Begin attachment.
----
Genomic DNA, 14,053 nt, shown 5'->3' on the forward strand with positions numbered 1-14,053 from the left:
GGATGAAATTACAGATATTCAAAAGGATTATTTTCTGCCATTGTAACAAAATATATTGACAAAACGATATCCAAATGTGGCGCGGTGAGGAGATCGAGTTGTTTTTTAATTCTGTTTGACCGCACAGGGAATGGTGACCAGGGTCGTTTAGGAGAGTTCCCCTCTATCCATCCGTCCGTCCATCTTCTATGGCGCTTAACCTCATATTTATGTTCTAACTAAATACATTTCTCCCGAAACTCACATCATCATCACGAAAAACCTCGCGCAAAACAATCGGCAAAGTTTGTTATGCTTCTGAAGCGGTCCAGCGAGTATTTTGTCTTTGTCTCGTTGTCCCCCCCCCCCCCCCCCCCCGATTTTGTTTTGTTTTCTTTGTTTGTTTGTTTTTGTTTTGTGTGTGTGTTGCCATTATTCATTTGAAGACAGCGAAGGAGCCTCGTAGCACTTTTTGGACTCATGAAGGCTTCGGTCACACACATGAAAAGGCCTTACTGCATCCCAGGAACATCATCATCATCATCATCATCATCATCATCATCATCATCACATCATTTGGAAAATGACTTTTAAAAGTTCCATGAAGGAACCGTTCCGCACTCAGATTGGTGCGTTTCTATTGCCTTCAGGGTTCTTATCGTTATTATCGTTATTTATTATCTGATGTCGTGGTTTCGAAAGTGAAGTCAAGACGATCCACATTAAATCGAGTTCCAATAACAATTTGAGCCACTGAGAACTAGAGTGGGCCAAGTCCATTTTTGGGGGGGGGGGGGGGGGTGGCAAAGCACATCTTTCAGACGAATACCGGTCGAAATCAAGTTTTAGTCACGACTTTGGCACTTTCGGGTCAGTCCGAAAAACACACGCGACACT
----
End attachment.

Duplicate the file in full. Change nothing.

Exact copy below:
Genomic DNA, 14,053 nt, shown 5'->3' on the forward strand with positions numbered 1-14,053 from the left:
GGATGAAATTACAGATATTCAAAAGGATTATTTTCTGCCATTGTAACAAAATATATTGACAAAACGATATCCAAATGTGGCGCGGTGAGGAGATCGAGTTGTTTTTTAATTCTGTTTGACCGCACAGGGAATGGTGACCAGGGTCGTTTAGGAGAGTTCCCCTCTATCCATCCGTCCGTCCATCTTCTATGGCGCTTAACCTCATATTTATGTTCTAACTAAATACATTTCTCCCGAAACTCACATCATCATCACGAAAAACCTCGCGCAAAACAATCGGCAAAGTTTGTTATGCTTCTGAAGCGGTCCAGCGAGTATTTTGTCTTTGTCTCGTTGTCCCCCCCCCCCCCCCCCCCCGATTTTGTTTTGTTTTCTTTGTTTGTTTGTTTTTGTTTTGTGTGTGTGTTGCCATTATTCATTTGAAGACAGCGAAGGAGCCTCGTAGCACTTTTTGGACTCATGAAGGCTTCGGTCACACACATGAAAAGGCCTTACTGCATCCCAGGAACATCATCATCATCATCATCATCATCATCATCATCATCATCACATCATTTGGAAAATGACTTTTAAAAGTTCCATGAAGGAACCGTTCCGCACTCAGATTGGTGCGTTTCTATTGCCTTCAGGGTTCTTATCGTTATTATCGTTATTTATTATCTGATGTCGTGGTTTCGAAAGTGAAGTCAAGACGATCCACATTAAATCGAGTTCCAATAACAATTTGAGCCACTGAGAACTAGAGTGGGCCAAGTCCATTTTTGGGGGGGGGGGGGGGGGTGGCAAAGCACATCTTTCAGACGAATACCGGTCGAAATCAAGTTTTAGTCACGACTTTGGCACTTTCGGGTCAGTCCGAAAAACACACGCGACACT